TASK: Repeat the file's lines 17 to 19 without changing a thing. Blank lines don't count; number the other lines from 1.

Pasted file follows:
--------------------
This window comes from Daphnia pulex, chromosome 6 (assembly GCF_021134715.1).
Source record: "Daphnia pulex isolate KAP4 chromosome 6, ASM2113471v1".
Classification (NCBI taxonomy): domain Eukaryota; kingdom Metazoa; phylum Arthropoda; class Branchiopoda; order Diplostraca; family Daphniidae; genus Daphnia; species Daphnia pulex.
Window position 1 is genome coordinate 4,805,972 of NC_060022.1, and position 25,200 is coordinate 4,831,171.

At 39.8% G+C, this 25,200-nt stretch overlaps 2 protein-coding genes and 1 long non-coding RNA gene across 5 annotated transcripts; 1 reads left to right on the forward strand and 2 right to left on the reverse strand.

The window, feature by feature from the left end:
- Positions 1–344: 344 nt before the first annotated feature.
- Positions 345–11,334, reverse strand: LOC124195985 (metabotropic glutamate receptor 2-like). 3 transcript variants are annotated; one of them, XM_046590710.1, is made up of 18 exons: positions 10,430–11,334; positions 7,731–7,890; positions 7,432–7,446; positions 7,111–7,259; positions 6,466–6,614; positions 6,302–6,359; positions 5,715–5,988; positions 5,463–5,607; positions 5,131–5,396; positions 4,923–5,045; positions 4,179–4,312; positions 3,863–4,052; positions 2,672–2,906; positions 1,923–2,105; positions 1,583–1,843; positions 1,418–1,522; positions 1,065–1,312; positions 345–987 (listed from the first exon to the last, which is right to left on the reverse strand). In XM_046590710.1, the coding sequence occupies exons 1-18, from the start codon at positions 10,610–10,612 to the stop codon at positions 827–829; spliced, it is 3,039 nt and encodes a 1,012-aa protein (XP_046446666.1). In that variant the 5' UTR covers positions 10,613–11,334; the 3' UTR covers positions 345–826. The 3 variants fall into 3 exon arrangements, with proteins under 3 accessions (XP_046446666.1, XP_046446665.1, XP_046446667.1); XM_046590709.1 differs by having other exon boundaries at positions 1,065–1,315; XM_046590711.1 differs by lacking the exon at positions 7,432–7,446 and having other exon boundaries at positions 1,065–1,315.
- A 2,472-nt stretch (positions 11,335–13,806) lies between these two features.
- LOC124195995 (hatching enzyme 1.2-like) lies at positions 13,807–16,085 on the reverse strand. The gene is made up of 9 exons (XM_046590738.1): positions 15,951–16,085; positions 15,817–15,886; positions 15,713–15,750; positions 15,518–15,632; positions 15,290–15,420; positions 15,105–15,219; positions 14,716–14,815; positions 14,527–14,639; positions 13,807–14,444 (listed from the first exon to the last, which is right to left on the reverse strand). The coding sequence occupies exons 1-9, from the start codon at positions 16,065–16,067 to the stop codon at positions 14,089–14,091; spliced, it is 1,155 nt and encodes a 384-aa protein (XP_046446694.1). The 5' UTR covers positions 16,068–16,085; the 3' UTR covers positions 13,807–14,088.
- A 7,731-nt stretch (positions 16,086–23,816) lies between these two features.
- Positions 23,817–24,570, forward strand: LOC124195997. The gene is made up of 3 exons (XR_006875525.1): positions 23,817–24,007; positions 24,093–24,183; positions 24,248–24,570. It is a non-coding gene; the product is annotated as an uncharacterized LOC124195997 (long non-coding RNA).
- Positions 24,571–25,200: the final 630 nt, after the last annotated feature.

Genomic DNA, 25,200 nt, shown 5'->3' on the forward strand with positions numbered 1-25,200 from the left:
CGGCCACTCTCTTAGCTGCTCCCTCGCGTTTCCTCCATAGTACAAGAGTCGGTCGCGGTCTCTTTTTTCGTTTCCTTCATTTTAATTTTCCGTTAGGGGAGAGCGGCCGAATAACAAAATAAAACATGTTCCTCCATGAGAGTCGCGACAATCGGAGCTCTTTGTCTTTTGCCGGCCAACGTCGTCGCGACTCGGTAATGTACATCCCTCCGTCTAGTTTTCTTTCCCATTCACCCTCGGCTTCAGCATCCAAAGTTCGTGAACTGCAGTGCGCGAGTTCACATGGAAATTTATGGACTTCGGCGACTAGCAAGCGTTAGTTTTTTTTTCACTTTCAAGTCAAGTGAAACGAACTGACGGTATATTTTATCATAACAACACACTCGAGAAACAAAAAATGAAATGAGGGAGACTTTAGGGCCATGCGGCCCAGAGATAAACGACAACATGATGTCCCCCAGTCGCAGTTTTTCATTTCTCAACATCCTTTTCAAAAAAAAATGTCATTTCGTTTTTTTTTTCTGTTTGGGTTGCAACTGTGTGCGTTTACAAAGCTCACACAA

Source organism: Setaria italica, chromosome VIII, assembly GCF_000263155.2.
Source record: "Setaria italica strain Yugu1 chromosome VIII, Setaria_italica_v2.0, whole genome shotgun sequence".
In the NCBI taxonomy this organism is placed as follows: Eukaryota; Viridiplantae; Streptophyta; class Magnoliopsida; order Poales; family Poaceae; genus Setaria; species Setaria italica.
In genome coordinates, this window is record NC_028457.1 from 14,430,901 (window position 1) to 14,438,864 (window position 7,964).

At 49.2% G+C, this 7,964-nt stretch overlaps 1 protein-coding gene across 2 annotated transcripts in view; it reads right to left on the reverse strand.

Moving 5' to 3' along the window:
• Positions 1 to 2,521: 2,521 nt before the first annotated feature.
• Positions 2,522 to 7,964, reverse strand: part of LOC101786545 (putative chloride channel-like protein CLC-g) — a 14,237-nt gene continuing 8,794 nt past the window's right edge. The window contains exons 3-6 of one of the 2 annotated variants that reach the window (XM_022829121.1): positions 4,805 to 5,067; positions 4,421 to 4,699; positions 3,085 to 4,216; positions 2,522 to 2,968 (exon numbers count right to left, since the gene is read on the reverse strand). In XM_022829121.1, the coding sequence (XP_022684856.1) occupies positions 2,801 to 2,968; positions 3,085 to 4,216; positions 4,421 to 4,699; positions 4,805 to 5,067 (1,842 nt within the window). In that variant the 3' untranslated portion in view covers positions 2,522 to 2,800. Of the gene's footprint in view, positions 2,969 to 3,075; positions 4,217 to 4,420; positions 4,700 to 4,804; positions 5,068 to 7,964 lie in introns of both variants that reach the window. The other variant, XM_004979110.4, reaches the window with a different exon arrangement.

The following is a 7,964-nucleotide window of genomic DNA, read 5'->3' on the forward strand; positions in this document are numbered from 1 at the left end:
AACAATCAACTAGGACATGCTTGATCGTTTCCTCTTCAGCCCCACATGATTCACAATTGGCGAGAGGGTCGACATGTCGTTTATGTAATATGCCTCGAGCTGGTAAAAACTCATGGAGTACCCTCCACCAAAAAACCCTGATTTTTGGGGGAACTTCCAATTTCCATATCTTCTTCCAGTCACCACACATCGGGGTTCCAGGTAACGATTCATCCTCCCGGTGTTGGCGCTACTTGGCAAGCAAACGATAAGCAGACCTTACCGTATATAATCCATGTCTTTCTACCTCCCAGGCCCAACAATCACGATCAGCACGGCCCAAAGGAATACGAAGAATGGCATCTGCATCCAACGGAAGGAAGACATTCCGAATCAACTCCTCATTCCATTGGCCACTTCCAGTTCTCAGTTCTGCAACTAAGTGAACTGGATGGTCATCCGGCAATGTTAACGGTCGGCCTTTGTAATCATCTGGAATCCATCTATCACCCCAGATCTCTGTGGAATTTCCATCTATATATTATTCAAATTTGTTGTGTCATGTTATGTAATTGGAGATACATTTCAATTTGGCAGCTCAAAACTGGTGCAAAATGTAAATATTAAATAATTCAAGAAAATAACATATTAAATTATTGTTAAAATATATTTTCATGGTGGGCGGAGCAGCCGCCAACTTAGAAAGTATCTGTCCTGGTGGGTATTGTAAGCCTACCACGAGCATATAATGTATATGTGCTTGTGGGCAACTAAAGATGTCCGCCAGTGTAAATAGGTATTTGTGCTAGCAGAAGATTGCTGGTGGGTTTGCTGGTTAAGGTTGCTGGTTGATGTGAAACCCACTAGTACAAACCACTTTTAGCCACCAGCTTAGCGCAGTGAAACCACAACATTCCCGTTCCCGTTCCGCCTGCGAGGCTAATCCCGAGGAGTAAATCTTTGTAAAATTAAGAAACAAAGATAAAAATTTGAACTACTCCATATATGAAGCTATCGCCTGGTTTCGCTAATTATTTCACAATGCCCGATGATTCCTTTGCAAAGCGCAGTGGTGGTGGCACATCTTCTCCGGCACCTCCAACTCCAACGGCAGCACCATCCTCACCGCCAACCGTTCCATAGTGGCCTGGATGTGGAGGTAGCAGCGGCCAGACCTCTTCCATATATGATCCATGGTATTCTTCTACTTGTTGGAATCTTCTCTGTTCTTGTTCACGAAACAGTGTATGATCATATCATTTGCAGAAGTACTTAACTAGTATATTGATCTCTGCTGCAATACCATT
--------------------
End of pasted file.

Source record: "Setaria italica strain Yugu1 chromosome VIII, Setaria_italica_v2.0, whole genome shotgun sequence".
In the NCBI taxonomy this organism is placed as follows: Eukaryota; Viridiplantae; Streptophyta; class Magnoliopsida; order Poales; family Poaceae; genus Setaria; species Setaria italica.
In genome coordinates, this window is record NC_028457.1 from 14,430,901 (window position 1) to 14,438,864 (window position 7,964).